• Add a slice of cheese at the end of the cooking time, if using.
  •  Serve right away in a bun with all your favorite fixin’s!

Tips for veggie burger success:

  • Use flavorful whole grains as your base.  The Wehani red rice I used has got a great rust color and wonderful flavor and texture.  It’s my new favorite rice around here.
  • Cook your beans from dried.  It’s not that much effort, and you can double or triple the recipe and freeze extra burgers for later.  Canned beans will make a mushy burger with a ‘canned’ taste.
  • Slightly under cook your rice and beans until they are just barely tender.  They should have a nutty bite to them.
  • Be gentle with them, they are delicate like a crab cake would be.  Transfer them from their paper onto the pan carefully, and flip them carefully.  Their delicate texture when raw is what makes them delicious after they are cooked.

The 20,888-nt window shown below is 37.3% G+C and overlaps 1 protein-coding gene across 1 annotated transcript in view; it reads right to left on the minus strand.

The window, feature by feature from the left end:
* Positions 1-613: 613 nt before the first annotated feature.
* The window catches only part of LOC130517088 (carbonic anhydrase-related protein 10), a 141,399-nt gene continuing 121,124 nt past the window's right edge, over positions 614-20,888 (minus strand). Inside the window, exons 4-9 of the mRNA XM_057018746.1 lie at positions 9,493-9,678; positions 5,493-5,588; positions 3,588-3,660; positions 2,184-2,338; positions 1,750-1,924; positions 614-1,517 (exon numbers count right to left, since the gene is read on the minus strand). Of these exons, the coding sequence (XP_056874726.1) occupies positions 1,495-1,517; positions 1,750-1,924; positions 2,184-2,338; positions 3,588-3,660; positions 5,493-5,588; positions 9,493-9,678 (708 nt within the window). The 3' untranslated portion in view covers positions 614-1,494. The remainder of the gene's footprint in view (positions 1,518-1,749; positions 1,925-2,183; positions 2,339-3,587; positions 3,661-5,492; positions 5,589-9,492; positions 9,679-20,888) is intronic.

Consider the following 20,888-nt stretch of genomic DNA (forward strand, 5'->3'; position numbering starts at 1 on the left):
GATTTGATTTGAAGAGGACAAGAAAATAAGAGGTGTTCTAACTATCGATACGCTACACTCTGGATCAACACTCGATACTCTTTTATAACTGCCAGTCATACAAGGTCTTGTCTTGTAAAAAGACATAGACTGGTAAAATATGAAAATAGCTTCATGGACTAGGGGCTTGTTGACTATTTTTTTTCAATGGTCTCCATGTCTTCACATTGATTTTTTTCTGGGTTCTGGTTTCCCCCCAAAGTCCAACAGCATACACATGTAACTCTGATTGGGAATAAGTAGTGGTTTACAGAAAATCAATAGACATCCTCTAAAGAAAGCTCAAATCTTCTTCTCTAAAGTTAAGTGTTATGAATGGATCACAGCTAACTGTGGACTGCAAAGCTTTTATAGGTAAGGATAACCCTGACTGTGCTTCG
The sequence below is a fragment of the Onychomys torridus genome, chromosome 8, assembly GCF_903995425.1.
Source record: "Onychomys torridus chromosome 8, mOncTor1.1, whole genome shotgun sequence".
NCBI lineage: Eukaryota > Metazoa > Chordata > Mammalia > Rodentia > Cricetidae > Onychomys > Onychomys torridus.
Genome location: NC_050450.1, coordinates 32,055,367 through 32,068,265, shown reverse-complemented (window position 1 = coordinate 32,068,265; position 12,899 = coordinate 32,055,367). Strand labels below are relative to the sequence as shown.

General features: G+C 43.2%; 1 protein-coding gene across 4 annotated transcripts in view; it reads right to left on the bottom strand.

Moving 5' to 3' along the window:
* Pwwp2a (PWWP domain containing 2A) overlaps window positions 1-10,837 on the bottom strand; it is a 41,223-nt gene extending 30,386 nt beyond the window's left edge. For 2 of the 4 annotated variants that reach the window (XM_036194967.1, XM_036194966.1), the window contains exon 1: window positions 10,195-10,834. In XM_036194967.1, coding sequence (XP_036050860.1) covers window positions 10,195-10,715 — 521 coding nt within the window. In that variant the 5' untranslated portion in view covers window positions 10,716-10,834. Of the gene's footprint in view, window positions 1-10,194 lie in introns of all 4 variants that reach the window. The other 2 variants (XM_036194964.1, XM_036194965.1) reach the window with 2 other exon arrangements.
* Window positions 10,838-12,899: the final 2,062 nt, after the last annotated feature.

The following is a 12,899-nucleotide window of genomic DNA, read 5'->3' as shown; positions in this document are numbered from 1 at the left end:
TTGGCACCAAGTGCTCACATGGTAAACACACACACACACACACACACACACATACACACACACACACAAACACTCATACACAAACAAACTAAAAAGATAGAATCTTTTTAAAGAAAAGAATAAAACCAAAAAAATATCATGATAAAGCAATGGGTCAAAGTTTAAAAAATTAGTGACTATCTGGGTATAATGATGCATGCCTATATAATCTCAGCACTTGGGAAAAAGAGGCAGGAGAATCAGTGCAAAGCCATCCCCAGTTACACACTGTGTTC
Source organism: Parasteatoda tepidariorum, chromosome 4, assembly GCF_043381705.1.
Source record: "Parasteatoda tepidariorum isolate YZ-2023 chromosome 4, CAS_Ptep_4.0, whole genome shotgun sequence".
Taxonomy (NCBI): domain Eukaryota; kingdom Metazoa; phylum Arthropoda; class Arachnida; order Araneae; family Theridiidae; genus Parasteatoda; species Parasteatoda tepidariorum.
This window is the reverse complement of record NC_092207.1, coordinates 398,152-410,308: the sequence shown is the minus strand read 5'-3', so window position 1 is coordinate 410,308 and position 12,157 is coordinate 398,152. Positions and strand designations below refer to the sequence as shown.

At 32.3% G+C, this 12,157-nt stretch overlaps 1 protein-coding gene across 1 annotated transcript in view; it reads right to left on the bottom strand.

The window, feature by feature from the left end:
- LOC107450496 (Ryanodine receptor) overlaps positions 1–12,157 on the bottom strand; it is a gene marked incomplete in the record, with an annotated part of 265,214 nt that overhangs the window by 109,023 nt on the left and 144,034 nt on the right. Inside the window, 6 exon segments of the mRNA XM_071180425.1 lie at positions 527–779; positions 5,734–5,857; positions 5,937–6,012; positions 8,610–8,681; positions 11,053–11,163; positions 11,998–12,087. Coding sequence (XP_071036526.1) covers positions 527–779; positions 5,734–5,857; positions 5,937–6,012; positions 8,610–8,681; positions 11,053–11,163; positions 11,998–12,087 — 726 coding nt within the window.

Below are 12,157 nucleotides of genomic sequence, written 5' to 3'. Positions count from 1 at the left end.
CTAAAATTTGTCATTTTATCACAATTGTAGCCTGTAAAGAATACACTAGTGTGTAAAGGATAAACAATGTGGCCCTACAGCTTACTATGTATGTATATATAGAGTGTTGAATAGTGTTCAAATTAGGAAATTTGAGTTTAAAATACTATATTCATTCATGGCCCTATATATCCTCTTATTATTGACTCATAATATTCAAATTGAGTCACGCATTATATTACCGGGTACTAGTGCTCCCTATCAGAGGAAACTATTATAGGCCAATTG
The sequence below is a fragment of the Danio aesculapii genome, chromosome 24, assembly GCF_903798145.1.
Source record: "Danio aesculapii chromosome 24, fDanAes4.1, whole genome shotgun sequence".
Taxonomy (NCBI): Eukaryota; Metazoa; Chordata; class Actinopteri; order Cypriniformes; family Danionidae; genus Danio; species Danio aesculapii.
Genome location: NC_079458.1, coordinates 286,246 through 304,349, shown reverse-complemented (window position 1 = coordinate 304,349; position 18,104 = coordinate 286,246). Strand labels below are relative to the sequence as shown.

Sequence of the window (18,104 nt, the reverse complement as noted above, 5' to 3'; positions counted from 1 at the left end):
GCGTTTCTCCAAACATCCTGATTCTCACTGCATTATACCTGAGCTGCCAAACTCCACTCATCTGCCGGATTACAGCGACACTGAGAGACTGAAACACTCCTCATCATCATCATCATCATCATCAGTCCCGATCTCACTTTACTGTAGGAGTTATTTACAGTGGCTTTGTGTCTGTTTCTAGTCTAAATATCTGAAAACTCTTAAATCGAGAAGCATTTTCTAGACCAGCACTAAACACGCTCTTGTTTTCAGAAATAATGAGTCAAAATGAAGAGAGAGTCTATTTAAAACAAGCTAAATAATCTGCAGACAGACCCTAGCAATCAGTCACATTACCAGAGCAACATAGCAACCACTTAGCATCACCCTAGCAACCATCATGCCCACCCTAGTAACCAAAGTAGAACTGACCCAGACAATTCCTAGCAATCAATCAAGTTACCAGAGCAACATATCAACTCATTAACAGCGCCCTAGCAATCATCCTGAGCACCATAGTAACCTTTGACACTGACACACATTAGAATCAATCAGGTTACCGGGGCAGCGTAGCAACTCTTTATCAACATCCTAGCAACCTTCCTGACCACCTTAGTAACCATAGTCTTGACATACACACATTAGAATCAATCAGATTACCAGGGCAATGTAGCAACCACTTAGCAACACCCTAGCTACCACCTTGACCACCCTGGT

• Veggie burgers are on the thin side, so don’t overwhelm them with huge buns.  
  • Treat veggie burgers just like you would a meat burger— use all your favorite burger toppings!
  • If you freeze them, first freeze them flat, in their waxed paper, then you can stack them in freezer baggies. 

Here’s a question, why haven’t the big fast food chains embraced the veggie burger?  It’s a huge mystery to me.  McDonald’s has 13 different beef burgers, 8 chicken burgers, a fish filet, and countless wraps, yet none of them are vegetarian.  It makes no sense. 
By the way, that’s one of my Quick and Spicy Refrigerator Pickles alongside the burger. 

Enjoy your weekend!

One year ago today—

Spicy Lasagna with Sausage Meatballs

Incoming search terms:

Proudly powered by WordPress

By continuing to use the site, you agree to the use of cookies. Click here to read more information about data collection for ads personalisation

The cookie settings on this website are set to "allow cookies" to give you the best browsing experience possible. If you continue to use this website without changing your cookie settings or you click "Accept" below then you are consenting to this.

Read more about data collection for ads personalisation our in our Cookies Policy page